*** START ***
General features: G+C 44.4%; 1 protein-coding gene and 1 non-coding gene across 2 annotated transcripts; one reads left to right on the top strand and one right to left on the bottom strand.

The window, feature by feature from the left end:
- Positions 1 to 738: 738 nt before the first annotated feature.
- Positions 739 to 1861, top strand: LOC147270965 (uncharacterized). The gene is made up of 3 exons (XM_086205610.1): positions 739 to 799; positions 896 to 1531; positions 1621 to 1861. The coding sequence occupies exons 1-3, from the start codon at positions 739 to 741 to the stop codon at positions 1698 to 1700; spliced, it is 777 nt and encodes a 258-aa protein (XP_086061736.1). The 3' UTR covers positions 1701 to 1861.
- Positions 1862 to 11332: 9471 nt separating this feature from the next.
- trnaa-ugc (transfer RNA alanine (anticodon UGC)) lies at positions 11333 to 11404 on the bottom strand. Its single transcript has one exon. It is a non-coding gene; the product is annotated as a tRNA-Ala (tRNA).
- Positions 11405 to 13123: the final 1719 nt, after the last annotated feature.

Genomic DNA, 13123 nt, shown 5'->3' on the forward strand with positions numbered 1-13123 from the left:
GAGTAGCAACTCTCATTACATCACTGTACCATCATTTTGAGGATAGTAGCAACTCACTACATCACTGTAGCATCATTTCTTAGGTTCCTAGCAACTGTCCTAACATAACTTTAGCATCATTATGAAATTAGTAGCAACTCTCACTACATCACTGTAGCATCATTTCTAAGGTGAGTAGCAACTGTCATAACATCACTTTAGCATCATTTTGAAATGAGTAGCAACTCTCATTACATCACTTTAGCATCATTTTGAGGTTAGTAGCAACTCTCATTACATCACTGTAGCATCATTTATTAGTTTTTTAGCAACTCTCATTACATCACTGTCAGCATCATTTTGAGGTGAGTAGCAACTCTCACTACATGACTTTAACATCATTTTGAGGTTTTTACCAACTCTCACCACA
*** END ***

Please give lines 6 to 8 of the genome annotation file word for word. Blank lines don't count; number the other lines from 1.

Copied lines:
- trnaa-ugc (transfer RNA alanine (anticodon UGC)) lies at positions 11333 to 11404 on the bottom strand. Its single transcript has one exon. It is a non-coding gene; the product is annotated as a tRNA-Ala (tRNA).
- Positions 11405 to 13123: the final 1719 nt, after the last annotated feature.

Genomic DNA, 13123 nt, shown 5'->3' on the forward strand with positions numbered 1-13123 from the left: